Monday, March 30, 2015

This does not bode well

The Local Government and Environment Committee is due to report back today on National's Environmental Reporting Bill. One of the key themes of submissions on the bill was that no-one trusts the Minister to decide the topic of the reports. And with good reason. Because Statistics New Zealand announced their Ministerially-approved national environmental reporting topics today, and they're a complete disaster.

The list of topics is here. And you don't have to look very far to find some obvious gaps.

  • Emissions of key air pollutants will be tracked for home heating and transport, but not industry or farming;
  • Global greenhouse gas emissions are included, but not national ones. Meanwhile there's a strong focus on natural drivers of climatic variation such as the El NiƱo Southern Oscillation and on temperature, rainfall and sunshine-hours time-series.
  • Their definition of "extreme weather events" will focus not on the droughts, fires and floods highlighted by the IPCC, but on lightning strike density.
  • The impact of climate change will be measured by milk production, the economic performance of the agricultural sector, and by ski-field operating days. The health effects will be measured by melanoma statistics rather than heatstroke deaths.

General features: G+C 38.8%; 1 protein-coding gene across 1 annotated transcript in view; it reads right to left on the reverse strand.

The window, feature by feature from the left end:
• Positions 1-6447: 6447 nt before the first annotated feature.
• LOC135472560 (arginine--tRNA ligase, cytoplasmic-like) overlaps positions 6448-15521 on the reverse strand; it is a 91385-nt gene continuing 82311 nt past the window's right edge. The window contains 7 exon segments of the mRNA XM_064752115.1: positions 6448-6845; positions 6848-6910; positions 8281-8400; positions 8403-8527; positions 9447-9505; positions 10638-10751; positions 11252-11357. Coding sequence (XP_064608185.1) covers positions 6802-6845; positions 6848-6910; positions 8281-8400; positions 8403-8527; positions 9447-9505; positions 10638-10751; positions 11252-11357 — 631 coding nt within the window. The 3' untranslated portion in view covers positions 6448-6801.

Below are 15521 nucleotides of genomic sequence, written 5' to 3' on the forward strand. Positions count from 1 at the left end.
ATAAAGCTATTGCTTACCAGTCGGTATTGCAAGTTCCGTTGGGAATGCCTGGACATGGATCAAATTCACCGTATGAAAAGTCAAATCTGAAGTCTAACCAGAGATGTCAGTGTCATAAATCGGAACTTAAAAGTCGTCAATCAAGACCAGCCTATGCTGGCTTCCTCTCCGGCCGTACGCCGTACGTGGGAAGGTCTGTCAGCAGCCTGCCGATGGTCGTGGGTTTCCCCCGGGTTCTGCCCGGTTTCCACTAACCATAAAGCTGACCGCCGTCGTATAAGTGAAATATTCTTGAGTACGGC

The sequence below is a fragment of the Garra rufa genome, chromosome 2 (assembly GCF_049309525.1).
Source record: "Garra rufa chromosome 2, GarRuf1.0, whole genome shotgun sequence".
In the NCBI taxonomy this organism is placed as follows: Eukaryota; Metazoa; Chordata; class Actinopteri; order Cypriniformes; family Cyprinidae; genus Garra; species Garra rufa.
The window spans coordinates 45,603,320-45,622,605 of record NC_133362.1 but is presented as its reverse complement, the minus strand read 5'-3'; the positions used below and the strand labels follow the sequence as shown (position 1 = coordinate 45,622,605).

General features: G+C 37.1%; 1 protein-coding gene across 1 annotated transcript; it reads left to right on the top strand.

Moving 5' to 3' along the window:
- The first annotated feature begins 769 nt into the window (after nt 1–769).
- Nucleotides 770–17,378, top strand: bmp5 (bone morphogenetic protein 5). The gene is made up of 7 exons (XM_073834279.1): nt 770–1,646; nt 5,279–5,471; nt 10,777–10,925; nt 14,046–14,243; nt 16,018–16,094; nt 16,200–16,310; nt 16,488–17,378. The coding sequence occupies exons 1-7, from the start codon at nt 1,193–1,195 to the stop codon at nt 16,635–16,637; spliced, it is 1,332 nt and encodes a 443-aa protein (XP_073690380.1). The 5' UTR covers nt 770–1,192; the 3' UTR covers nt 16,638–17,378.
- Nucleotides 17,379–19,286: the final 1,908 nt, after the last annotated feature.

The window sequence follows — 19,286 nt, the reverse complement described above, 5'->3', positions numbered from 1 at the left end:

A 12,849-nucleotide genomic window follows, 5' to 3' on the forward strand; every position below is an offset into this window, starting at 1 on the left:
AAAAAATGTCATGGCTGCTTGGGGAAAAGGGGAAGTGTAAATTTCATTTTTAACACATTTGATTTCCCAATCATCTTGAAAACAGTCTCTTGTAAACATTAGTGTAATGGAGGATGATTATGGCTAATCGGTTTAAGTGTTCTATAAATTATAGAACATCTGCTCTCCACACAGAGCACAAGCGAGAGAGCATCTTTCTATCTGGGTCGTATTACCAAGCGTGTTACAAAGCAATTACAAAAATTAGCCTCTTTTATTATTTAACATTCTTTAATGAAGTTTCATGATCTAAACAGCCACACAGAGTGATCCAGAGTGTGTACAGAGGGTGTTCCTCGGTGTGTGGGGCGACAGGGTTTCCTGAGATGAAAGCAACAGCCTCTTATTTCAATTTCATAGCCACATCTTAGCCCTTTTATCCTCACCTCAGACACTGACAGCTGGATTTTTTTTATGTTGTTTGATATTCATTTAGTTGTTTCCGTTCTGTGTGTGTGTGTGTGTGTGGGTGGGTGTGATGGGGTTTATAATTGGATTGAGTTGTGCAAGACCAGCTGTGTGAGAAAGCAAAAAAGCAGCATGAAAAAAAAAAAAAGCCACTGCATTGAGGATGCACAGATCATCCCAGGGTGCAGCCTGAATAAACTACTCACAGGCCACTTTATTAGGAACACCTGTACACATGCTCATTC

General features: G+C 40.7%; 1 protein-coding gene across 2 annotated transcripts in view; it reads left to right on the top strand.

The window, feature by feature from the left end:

So, rather than comprehensive statistics on climate change and what it is doing to our country, we're going to get a bunch of stats which ignore key drivers and impacts while heavily implying that its all the result of natural environmental processes (oh, and throws in some cheerleading for our biggest environmental polluter as well). And it just goes on and on. Statistics on the effects of irrigation takes on rivers have been deliberately excluded, as have been illnesses caused by dirty rivers. Pollution of the oceans will be tracked by tracking not discharges of oil or sewage to the marine environment, but "marine debris". But the value of oil, gas, and mineral extraction from the marine environment will be included. These aren't environmental statistics. They're economic ones, mislabelled, and deliberately designed to obscure rather than highlight our environmental problems. And just to make it clear who is responsible,
The Minister for the Environment and Minister of Statistics approved the final list of topics in September 2014.
Submitters on the Environmental Reporting Bill were entirely right to be concerned. And if this is what National means by "environmental reporting", we're better off without it.